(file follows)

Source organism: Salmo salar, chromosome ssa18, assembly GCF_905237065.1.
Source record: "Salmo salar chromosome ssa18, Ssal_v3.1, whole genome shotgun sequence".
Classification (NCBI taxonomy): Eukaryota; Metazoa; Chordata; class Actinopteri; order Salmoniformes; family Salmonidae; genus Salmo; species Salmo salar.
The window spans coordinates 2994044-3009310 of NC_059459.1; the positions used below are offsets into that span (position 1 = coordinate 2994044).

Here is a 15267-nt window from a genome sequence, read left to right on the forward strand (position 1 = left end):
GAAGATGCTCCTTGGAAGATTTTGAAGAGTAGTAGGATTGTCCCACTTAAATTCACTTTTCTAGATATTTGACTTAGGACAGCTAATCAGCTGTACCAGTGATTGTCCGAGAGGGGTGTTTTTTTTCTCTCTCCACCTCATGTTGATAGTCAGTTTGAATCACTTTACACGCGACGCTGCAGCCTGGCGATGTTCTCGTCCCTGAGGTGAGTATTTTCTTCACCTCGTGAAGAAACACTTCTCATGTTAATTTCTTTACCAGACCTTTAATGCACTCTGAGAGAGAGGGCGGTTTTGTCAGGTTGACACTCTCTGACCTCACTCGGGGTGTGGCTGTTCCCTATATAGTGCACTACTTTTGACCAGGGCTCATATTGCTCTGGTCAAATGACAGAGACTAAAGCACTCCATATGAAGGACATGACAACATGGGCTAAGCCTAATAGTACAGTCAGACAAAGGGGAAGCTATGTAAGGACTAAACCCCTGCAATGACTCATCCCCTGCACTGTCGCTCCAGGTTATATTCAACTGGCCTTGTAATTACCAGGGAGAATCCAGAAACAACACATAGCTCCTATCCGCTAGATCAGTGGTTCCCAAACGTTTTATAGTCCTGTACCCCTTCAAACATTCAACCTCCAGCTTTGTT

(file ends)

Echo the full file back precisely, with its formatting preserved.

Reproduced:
Source organism: Salmo salar, chromosome ssa18, assembly GCF_905237065.1.
Source record: "Salmo salar chromosome ssa18, Ssal_v3.1, whole genome shotgun sequence".
Classification (NCBI taxonomy): Eukaryota; Metazoa; Chordata; class Actinopteri; order Salmoniformes; family Salmonidae; genus Salmo; species Salmo salar.
The window spans coordinates 2994044-3009310 of NC_059459.1; the positions used below are offsets into that span (position 1 = coordinate 2994044).

Here is a 15267-nt window from a genome sequence, read left to right on the forward strand (position 1 = left end):
GAAGATGCTCCTTGGAAGATTTTGAAGAGTAGTAGGATTGTCCCACTTAAATTCACTTTTCTAGATATTTGACTTAGGACAGCTAATCAGCTGTACCAGTGATTGTCCGAGAGGGGTGTTTTTTTTCTCTCTCCACCTCATGTTGATAGTCAGTTTGAATCACTTTACACGCGACGCTGCAGCCTGGCGATGTTCTCGTCCCTGAGGTGAGTATTTTCTTCACCTCGTGAAGAAACACTTCTCATGTTAATTTCTTTACCAGACCTTTAATGCACTCTGAGAGAGAGGGCGGTTTTGTCAGGTTGACACTCTCTGACCTCACTCGGGGTGTGGCTGTTCCCTATATAGTGCACTACTTTTGACCAGGGCTCATATTGCTCTGGTCAAATGACAGAGACTAAAGCACTCCATATGAAGGACATGACAACATGGGCTAAGCCTAATAGTACAGTCAGACAAAGGGGAAGCTATGTAAGGACTAAACCCCTGCAATGACTCATCCCCTGCACTGTCGCTCCAGGTTATATTCAACTGGCCTTGTAATTACCAGGGAGAATCCAGAAACAACACATAGCTCCTATCCGCTAGATCAGTGGTTCCCAAACGTTTTATAGTCCTGTACCCCTTCAAACATTCAACCTCCAGCTTTGTT